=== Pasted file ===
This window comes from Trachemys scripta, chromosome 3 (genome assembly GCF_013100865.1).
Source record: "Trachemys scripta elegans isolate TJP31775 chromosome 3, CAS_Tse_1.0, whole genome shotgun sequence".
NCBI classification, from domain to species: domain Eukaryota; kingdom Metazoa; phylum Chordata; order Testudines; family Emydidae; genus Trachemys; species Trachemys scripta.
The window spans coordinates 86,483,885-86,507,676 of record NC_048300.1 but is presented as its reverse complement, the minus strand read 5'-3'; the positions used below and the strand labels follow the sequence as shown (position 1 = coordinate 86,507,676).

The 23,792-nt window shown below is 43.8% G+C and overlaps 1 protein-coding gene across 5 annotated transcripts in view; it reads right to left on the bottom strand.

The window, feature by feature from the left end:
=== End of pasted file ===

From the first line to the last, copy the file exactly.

This window comes from Trachemys scripta, chromosome 3 (genome assembly GCF_013100865.1).
Source record: "Trachemys scripta elegans isolate TJP31775 chromosome 3, CAS_Tse_1.0, whole genome shotgun sequence".
NCBI classification, from domain to species: domain Eukaryota; kingdom Metazoa; phylum Chordata; order Testudines; family Emydidae; genus Trachemys; species Trachemys scripta.
The window spans coordinates 86,483,885-86,507,676 of record NC_048300.1 but is presented as its reverse complement, the minus strand read 5'-3'; the positions used below and the strand labels follow the sequence as shown (position 1 = coordinate 86,507,676).

The 23,792-nt window shown below is 43.8% G+C and overlaps 1 protein-coding gene across 5 annotated transcripts in view; it reads right to left on the bottom strand.

The window, feature by feature from the left end: